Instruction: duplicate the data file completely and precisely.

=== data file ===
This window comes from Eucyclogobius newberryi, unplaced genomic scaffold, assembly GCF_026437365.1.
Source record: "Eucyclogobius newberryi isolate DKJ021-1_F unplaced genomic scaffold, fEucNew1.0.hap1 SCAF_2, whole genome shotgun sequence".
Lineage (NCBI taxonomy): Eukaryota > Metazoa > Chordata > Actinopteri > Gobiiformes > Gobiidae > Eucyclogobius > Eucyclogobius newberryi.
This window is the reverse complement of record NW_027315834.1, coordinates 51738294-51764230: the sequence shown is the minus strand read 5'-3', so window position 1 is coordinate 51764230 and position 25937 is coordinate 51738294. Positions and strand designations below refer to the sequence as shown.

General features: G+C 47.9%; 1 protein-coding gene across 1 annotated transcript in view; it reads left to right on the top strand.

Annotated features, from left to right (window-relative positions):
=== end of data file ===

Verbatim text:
This window comes from Eucyclogobius newberryi, unplaced genomic scaffold, assembly GCF_026437365.1.
Source record: "Eucyclogobius newberryi isolate DKJ021-1_F unplaced genomic scaffold, fEucNew1.0.hap1 SCAF_2, whole genome shotgun sequence".
Lineage (NCBI taxonomy): Eukaryota > Metazoa > Chordata > Actinopteri > Gobiiformes > Gobiidae > Eucyclogobius > Eucyclogobius newberryi.
This window is the reverse complement of record NW_027315834.1, coordinates 51738294-51764230: the sequence shown is the minus strand read 5'-3', so window position 1 is coordinate 51764230 and position 25937 is coordinate 51738294. Positions and strand designations below refer to the sequence as shown.

General features: G+C 47.9%; 1 protein-coding gene across 1 annotated transcript in view; it reads left to right on the top strand.

Annotated features, from left to right (window-relative positions):